There’s no arguing that the past few years have been a roller coaster ride for American companies and consumers.
First the residential real estate market crashed, and then the credit markets froze. Foreclosures mounted, banks started to fail, and unemployment soared.
Today, public perception and trust of corporate America is decidedly negative.
So how does one lead in such turbulent times? Are there new rules to follow or new styles that successful leaders of today must adopt?
It’s in times like these that the best leaders — those that were leading well even in times of peace and prosperity — earn their stripes, experts say.
“The great leaders are already leading in the style that has been ready and adaptable for today’s turbulence and tomorrow’s complex organizations,” says Dan Novak, an assistant professor of Leadership at South University Online.
Great leaders are adaptable and their skills are timeless. In other words, while the environment in which a leader operates is always changing, the substance of leadership remains the same, says Anita Stadler of Horizon Leadership in Buena Park, California.
When it comes to the “substance of leadership,” good leaders share a great many characteristics that are valued in good times and in bad, experts say.
For example, in their book, The Leadership Challenge James Kouzes and Barry Posner list honesty, forward-looking, competent, and inspiring as the top four characteristics that people look for in a leader.
Good leaders also understand that their job is to provide direction, Novak says. Doing so gives employees clarity, alignment, and a goal to work toward, he says. Setting direction is important in any environment, but particularly so today.
“Direction is huge because that’s what people are looking for in times of confusion and stress,” Novak says.
Similarly, strong leaders recognize that their job, at its core, is to influence others.
“The true power of a leader is the power that comes from others, not from a title of a position,” Novak says. “If you walk into the office tomorrow and discover everyone else is gone, you find out you don’t have as much power as you think you did.”
While good leaders may share many characteristics, they also have unique backgrounds and sets of experiences that influence their style in very distinct ways.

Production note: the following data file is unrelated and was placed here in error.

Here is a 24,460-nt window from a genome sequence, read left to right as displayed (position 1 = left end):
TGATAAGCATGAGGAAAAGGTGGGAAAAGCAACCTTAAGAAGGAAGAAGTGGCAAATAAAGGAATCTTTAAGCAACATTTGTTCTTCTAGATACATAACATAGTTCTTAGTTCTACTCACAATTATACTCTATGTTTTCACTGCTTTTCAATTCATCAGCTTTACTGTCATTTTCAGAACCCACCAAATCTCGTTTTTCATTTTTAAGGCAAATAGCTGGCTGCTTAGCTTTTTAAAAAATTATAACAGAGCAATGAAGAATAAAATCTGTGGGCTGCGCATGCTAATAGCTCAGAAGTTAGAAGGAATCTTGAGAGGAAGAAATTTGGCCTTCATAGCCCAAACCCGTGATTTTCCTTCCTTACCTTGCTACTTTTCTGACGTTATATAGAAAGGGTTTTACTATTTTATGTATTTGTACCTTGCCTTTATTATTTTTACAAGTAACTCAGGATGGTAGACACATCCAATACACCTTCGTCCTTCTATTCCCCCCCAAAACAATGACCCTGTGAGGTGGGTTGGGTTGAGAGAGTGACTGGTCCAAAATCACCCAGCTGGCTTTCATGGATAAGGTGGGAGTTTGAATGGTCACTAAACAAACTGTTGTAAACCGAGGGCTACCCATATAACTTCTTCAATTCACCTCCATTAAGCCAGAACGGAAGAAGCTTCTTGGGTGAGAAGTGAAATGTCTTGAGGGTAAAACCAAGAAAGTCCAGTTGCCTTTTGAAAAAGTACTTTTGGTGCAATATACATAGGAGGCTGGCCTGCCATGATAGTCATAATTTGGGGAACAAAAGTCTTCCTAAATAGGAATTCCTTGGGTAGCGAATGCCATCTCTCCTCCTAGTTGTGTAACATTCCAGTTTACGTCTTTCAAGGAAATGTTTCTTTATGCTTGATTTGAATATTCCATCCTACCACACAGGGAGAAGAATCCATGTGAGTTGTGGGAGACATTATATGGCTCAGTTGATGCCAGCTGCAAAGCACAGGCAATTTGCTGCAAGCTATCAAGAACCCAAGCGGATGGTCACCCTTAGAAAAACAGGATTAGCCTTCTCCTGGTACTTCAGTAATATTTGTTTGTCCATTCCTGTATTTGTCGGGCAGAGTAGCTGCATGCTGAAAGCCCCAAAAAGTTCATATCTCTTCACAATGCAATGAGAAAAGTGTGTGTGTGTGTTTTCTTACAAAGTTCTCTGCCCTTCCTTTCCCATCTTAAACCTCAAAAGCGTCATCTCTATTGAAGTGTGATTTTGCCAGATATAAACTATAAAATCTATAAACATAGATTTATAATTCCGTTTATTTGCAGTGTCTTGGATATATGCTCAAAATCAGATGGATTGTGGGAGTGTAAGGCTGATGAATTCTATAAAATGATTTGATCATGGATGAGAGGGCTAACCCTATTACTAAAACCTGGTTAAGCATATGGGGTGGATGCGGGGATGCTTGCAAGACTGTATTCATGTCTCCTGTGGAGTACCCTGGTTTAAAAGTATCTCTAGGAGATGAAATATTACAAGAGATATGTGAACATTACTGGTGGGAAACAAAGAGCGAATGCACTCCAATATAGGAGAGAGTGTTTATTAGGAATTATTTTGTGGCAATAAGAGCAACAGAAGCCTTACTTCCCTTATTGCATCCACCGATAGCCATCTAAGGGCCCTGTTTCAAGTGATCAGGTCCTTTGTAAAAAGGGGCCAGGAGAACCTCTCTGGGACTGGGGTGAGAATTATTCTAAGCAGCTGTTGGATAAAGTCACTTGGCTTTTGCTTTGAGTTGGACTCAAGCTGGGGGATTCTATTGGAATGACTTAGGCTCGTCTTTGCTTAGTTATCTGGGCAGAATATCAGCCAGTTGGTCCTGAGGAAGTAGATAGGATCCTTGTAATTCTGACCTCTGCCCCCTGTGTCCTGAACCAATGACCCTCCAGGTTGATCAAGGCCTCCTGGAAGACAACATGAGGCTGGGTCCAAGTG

“If you look at how leadership has been studied over the past 100 years, researchers have identified the traits that leaders possess, but very few can provide guidance on how leaders develop,” Stadler says.
It’s akin to the age-old question: Are leaders born or are they made?
Someone who is given opportunity after opportunity to move up in the ranks of an organization over time will have a very different style and perspective, for example, than someone who inherits their role as a leader overnight.
And good leaders don’t simply accept that they know all they need to know. Novak likens leadership to marriage — it takes a lot of work.
“People need to think of leadership development as an ongoing mentoring and studying activity that they need to engage in during the life of their career,” he says.
It’s also important to note that such ongoing education can’t be obtained simply by reading a book. Popular books written by successful leaders can be useful, but likely aren’t applicable in other situations, Novak says.
“It worked for one leader in that setting in that company with those people in that economy with a certain product set,” Novak says. “It doesn’t mean it will work for you in your context.”
Instead, leadership development should be viewed as an individualized process.
“As I work one-on-one with executives, I leverage the research on how leaders develop over a lifetime to help leaders see where they are now … how they can harness the value of their past experiences as leaders, how to best respond to their current challenges in ways that will enhance their influence ability, and how they can prepare for upcoming experiences they are likely to encounter,” Stadler says.
Viewing leadership development as an individualized process also allows leaders to clearly define the values and ethics that will be the foundation for the decisions they make.
“Leaders who are clear about their purpose and values can respond more quickly to opportunities and challenges in ways that will maintain their integrity and enhance their influence ability for the long term,” Stadler says.
Those that struggle, she says, are the leaders who have not yet figured out what actions are congruent with their values.
“In the absence of those principles, any action that makes money or saves money may seem attractive, without an awareness of the systemic consequences or moral implications,” she says.
In fact, there are some who might argue that such a lack of moral compass is what led to the financial meltdown in the first place.
Novak says he has students who worked for financial companies during the meltdown who claimed to have raised red flags with their superiors but were silenced because of the pressure to perform.
“A good leader would have said, ‘My values require me to either change it if I am big enough or leave,’ ” Novak says.
Written by freelance talent for South Source.